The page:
Heaven on Earth: You ready for Wednesday’s Game 7 tripleheader?

You'll cheer, you'll fight, you'll cheer again — it's Game 7 time!

L-R: Bruce Bennett/Getty Images; Chris Carlson/AP Photo; Chris Schneider/AP Photo

One series appeared destined to go the distance. One appeared destined for a sweep. The third took its winding, dramatic time to get here.

In the end, Game 7 is where they all will be decided.

The NHL will enjoy a near-dream scenario when six teams spanning all four time zones, four of the six largest television markets and two traditional hockey hotbeds square off in elimination games on Wednesday, marking the end of the Stanley Cup playoffs’ first round.

The New York Rangers will host the Philadelphia Flyers at 7 p.m. EST at Madison Square Garden in what seemed like an inevitable Game 7 of their blood feud. Colorado will host Minnesota at 9:30 p.m. in a series where the home team has won every game. And San Jose will try to avoid the worst collapse in Western Conference history when it hosts the L.A. Kings, who have rallied from a 3-0 series deficit. Game time is 10 p.m.


"We’re excited to play a Game 7; always great games, great atmospheres," Kings center Jarrett Stoll told FOX Sports West. "You want to be the hero in those types of games, play well and be counted on as an important part of something like that."

L.A. is trying to become just the fourth team in NHL history to rally from a 3-0 deficit to win a series. Toronto did it to Detroit in 1942; the New York Islanders did it to Pittsburgh in 1975 and Philadelphia turned the trick against Boston in 2010.

None of those series looked as one-sided as this one did through the first three games. San Jose embarrassed Kings goaltender Jonathan Quick and the league’s best defensive team during the regular season, outscoring L.A. 17-8 over the first three games of the series to push the 2012 Cup champs to the brink. Since then, Quick has allowed four goals, L.A. has scored 13 and the Sharks are seeing the ghosts of playoff failures past.

This is the seventh time in the last 10 seasons that the Sharks reached 100 points; they have never reached a Stanley Cup Final.

"When I look at this series, our core, our high-end players if you will, got the better of theirs in the first two to three games and it certainly has swung in their favor now," Sharks coach Todd McLellan told the San Jose Mercury News. "We have to get a winning performance out of a lot of players who maybe have not had that over the last little bit. But we’re counting on it (Wednesday)."

New York will be counting on the Madison Square Garden mystique to carry it past its nearby rival. The Rangers are 5-0 all-time in Game 7s at MSG and have won 10 of the last 11 meetings with Philadelphia there. But there are troubling signs for the Blueshirts, as well.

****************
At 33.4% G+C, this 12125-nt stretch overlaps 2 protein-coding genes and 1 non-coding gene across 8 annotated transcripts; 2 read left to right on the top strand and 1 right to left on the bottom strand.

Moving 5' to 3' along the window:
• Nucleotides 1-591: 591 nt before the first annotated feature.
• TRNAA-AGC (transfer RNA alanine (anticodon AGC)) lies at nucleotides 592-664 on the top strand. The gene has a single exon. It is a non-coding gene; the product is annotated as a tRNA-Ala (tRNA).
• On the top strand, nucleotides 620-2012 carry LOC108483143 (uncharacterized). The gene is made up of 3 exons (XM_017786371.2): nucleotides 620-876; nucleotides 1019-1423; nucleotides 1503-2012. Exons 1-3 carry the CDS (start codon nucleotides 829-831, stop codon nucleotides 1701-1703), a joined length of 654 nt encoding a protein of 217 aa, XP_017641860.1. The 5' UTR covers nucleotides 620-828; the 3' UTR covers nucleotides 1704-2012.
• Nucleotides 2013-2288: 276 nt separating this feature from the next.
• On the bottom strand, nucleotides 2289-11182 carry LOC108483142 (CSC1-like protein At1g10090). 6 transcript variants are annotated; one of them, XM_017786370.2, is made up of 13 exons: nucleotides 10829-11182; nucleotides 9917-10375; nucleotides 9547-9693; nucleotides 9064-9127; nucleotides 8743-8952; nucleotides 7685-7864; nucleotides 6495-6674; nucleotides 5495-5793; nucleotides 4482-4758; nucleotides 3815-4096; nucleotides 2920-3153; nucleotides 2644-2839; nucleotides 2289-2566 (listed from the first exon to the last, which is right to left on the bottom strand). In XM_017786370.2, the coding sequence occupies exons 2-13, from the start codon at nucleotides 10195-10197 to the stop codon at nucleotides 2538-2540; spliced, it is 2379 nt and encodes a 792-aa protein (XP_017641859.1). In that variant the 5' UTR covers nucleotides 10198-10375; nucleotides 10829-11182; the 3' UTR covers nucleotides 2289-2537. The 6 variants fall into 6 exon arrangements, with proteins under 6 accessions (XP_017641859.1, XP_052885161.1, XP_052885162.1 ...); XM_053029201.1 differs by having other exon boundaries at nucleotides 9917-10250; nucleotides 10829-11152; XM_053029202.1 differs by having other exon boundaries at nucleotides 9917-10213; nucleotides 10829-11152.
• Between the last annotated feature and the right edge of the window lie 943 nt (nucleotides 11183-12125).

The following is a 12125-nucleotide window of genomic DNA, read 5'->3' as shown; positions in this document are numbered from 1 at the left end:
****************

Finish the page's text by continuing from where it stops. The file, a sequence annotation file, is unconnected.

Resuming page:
New York’s power play hasn’t converted in its last 20 chances and Philadelphia goalie Steve Mason has been superb since replacing Ray Emery in Game 3. In three-plus games, Mason has the postseason’s second-best save percentage (.939) and third-best goals against average (1.95). Not that he’s dwelling on his current success.


"You’ve got to hop on the train and put it behind you. I’ve got a few episodes of ‘Scandal’ to catch up on," Mason told reporters, referring to the popular TV show.

And in Game 6, Mason was as solid as it gets, stopping 36 of 38 shots on Tuesday night and carrying a shutout into the game’s final seven minutes. And, like with any good series, the Flyers are getting their postseason hero.

With his season-extending hat trick in Game 6, gritty forward Wayne Simmonds is tied for the NHL lead in postseason goals with four.

"We’re not ready to go home yet," Simmonds told the media after the game.

Scandal was the overriding storyline when the Avalanche and Wild hooked up for Game 6 on Monday at Xcel Energy Center in St. Paul, Minn.

A pair of blown calls — one a holding penalty, the other a missed offside — led to Colorado’s game-tying goal late in Game 5, a game the Avs won in overtime in Denver to mark the third time in three games at Pepsi Center that they had rallied from a deficit to win.

Minnesota stayed alive with a dominant Game 6 performance from forward Zach Parise (two goals, two assists), but controversy aside, the Wild have not been able to break through in Denver yet in this series. And they understand that the hype and aura of a Game 7 make that feat even more challenging.

"It’s obviously just a number," Wild forward Jason Pominville told FOX Sports North, "but at the same time, it’s do or die."

And one other treat for fans — offense. There are two players tied atop the NHL playoff scoring charts with 10 points apiece, and both will on the ice in Denver on Wednesday.

Parise’s four-point game gave him 10 for the postseason. The other player is Nathan MacKinnon. If Simmonds is emerging as a postseason hero for the Flyers, MacKinnon may be emerging as the NHL’s next superstar. At this time last year, the 18-year-old was playing for Halifax of the Quebec Major Junior Hockey League. Now, the No. 1 pick in last year’s draft is a Calder (Rookie of the Year) favorite, the co-leading scorer in the NHL playoffs, and the most unstoppable offensive force in the postseason. He is tied for the NHL lead with eight playoff assists, has a plus-5 rating, and has a point in each of the Avalanche’s two OT goals (1 G, 1 A). And all 10 of his points have come at home.

How good has MacKinnon been?

"We always talk about the game and when different guys retire, we wonder who’s going to come in, step up and be the next guy? You see a guy like Nathan MacKinnon come along, play at the level he’s playing, carry himself the way he carries himself, it says a lot of good things about the game. The NHL is in good shape."

The man who said that to the Denver Post?

Wayne Gretzky.

Game 7, everyone.

Follow Craig Morgan on Twitter